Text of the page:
Dental student works on patient.

Dentistry and nursing students say they feel pride in all they’ve accomplished and are thankful for their time at UMB.

Fear, uncertainty, the unknown. Many University of Maryland, Baltimore (UMB) students have dealt with those emotions for the past two years during the ups and downs of the COVID-19 pandemic. But one group of students has faced perhaps an even more unusual circumstance: They are earning two-year degrees, so the pandemic has been a part of their entire time studying and training at UMB.

UMB offers numerous two-year programs such as the Bachelor of Science Dental Hygiene and Advanced Education in General Dentistry (AEGD) programs at the University of Maryland School of Dentistry (UMSOD) and the Bachelor of Science in Nursing Program at the University of Maryland School of Nursing.

Some students in those programs said they faced challenges from the pandemic even before arriving at UMB in fall 2020. For instance, Hee Yeon Kim, who is completing the dental hygiene program, said the pandemic indefinitely postponed her permanent residency interview.

“When the pandemic first hit, I thought it would last about six months. However, things escalated quickly, and my permanent residency interview was canceled by U.S. Citizenship and Immigration Services due to the pandemic,” she said. “I had been counting on becoming a permanent resident for UMB to consider me to be an in-state student, so I thought I would have to give up the admission for at least a year. Thankfully, UMB granted me in-state status, so I was able to pursue my dream without delay.”

Max O’Sullivan, who was an active member of the Navy for 12 years before coming to UMB and will graduate with a Bachelor of Science in Nursing degree, was working at a military trauma center in North Carolina when the pandemic started.

“Moving here was stressful on my wife because of the military restrictions: I couldn’t leave our duty station. She had to come look at a house with her mom in Maryland, and I was not able to come, so that was the first challenge,” he said. “The second challenge was we moved here at 24 weeks’ pregnant expecting our first child, so there was kind of fear of the unknown coming into a new place.”

Challenges and Positives of Online Learning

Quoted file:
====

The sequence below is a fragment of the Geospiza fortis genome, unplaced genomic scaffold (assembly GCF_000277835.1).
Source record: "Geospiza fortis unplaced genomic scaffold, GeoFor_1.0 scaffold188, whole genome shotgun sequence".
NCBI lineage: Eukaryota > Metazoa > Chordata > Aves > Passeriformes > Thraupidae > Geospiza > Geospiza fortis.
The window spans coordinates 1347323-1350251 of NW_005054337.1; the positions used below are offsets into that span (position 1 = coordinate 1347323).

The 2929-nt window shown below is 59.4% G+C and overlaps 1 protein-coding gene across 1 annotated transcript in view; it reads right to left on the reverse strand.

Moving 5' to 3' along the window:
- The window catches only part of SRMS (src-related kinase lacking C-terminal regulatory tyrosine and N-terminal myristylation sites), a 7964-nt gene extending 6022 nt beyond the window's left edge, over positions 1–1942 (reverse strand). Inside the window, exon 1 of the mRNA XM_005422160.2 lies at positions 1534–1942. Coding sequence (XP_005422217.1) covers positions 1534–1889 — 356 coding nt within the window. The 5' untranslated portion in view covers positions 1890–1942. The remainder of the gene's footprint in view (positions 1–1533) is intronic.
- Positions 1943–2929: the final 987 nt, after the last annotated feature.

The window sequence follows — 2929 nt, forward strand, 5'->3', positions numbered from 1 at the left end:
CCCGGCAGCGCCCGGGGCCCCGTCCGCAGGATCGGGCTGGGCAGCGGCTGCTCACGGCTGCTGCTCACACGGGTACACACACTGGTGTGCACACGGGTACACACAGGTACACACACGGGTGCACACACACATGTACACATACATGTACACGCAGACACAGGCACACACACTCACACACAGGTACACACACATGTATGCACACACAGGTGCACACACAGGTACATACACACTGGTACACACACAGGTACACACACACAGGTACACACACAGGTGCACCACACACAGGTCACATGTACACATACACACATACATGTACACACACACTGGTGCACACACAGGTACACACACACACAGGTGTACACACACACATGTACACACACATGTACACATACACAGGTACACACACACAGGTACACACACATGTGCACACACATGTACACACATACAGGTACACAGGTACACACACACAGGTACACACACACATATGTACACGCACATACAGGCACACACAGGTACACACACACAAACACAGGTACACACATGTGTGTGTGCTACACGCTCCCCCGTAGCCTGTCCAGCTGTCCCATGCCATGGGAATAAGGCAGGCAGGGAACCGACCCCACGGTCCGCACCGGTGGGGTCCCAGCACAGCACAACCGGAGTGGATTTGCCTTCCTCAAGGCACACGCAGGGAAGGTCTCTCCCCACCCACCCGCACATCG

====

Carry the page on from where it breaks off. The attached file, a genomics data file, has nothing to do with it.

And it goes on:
Once at UMB, the challenges continued when the academic year got under way in fall 2020 since many classes had to be offered online.

“It has been very frustrating. With my military experience, nursing is very hands-on: You learn by doing, being in person, engaging with people, patients, instructors,” O’Sullivan said. “So for me, not having that was actually a very big challenge. As far as coursework, imagine taking the hardest courses you’ve ever taken, and doing it through Zoom.”

Kim saw the bright side of online classes: “I loved waking up five minutes before my lectures for the didactic courses and wearing my fuzzy socks all day. Professors were attentive to the students’ needs and kept us encouraged,” she said.

As the pandemic wore on, these students were able to get hands-on instruction working in clinics and the hospital, though Venkata Ratna Kumar Rudravaram, DDS, a resident in UMSOD’s AEGD program, said he felt uncertainty when working in the AEGD clinic.

“It was hard to communicate with patients. I struggled to get used to wearing respirators and surgical masks,” he said. “Patients were scared and apprehensive to make dental appointments, and I was also worried about going to school and getting sick. It was a very uncertain time, and that was a big obstacle to overcome.”

He added, “UMB did an amazing job providing all health care providers with COVID vaccinations at the very beginning and providing extra protection.”

Read more at CATALYST magazine.

You can read the Spring 2022 issue of CATALYST magazine, which highlights the incredible work done by School of Medicine scientists and clinicians who successfully transplanted a genetically modified pig heart in a patient who survived for two months. We also share stories about Gregory F. Ball, the new vice president for research; Wendy Shaia, executive director of the School of Social Work’s Social Work Community Outreach Service; the UMB CURE Scholars Program’s first cohort going to college; the 50th anniversary of the School of Pharmacy’s Maryland Poison Center; and much, much more!



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